1 Year, 6 Days ago
I think you've taken my comment too seriously. I was having a little dig at all those who have used this meaningless 'analysis' as a reason for NZ's failures in other World Cups. It was a joke.
1 Year, 3 Months ago
Three days and still no comments. I'm not surprised, I think most of us have moved on now. I know I have… I'm increasingly concerned that the All Blacks have peaked way too early for Japan 2019. It's a worry.
1 Year, 3 Months ago
I take your point, Oliver, and of course sports like basketball and others are big in Australia too. I didn't go into detail (my posts are already too long) but the matter of rugby competing with not just one, but two or three other powerful football codes is very pertinent. Rugby League and/or Aussie Rules absolutely dominate the football culture across Australia in a way that few people who haven't lived in the country appreciate. So not only do they attract the vast majority of the potential fan base, sponsorship money and media attention, without even mentioning the competition from other major sports like soccer, cricket etc, they also absorb the bulk of exactly the kind of young athletes that would do well in Union. It's this competition with two similar but much bigger and more wealthy football codes in all regions of a relatively small general population, that makes Australia's case a little different, in my opinion.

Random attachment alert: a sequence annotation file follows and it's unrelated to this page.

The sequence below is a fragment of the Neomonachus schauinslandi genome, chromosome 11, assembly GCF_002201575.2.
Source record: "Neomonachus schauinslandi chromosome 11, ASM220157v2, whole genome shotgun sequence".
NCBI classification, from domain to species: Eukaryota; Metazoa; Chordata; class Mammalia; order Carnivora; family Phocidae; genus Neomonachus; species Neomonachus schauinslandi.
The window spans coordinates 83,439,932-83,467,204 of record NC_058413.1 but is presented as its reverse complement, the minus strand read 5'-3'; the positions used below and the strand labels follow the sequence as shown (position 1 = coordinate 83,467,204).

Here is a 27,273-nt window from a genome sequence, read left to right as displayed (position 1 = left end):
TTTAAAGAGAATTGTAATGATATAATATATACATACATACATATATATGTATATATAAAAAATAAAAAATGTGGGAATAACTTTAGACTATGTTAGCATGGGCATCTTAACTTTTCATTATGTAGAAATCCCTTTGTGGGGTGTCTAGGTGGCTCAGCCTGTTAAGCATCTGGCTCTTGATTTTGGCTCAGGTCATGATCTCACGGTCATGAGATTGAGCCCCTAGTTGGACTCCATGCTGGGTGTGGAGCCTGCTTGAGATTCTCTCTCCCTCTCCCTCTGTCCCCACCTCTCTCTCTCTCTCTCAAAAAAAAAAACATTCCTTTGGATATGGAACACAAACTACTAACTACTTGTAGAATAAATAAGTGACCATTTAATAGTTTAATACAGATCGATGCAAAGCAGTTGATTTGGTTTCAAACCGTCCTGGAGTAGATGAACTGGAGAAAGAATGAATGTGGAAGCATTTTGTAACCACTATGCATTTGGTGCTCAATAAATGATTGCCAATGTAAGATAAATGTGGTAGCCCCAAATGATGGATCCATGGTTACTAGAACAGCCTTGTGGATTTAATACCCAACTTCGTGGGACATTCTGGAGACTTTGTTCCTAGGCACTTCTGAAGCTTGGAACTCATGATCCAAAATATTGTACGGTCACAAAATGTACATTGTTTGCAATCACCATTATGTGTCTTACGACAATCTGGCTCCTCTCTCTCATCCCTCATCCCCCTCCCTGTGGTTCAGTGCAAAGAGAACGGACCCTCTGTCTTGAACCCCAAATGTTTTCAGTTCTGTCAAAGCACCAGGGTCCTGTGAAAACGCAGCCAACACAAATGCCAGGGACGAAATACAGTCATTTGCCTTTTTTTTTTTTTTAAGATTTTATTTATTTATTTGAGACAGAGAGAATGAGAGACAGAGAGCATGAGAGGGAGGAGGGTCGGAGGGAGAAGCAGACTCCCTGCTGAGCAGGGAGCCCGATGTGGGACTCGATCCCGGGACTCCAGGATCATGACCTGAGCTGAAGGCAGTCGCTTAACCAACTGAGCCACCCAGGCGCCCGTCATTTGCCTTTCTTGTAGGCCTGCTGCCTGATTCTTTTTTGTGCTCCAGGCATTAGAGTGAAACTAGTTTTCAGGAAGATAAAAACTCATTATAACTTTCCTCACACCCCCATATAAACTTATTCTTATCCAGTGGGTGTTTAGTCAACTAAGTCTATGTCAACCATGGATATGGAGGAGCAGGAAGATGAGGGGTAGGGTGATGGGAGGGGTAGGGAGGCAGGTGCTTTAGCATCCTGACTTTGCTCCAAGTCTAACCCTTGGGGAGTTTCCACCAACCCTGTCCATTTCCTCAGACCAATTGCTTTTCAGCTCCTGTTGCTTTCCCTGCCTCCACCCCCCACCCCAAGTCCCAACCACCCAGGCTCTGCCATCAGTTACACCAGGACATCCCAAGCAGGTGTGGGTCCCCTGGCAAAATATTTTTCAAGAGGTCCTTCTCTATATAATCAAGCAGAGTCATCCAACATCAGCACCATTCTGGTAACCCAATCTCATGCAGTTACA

And with the fan base strung thinly around the edge of a land mass that would easily swallow up Europe/GB and then some, the economics of trying to run a workable national competition to develop young players are also formidable. In comparison to the wealth of the game in countries like France and England, a year ago the ARU announced that it was nearly insolvent and only a WCup TV deal saved them from literally running out of cash by 2015.
So I'm not trying to write a sob story for Australian rugby, just noting a few of the particular challenges that it faces. They've made four WC Finals and won a couple of them, playing a fine brand of rugby. Oz rugby gets a lot of knockers online (not so much on RD) so I'm happy to defend what I think is a pretty admirable record, all things considered.
1 Year, 3 Months ago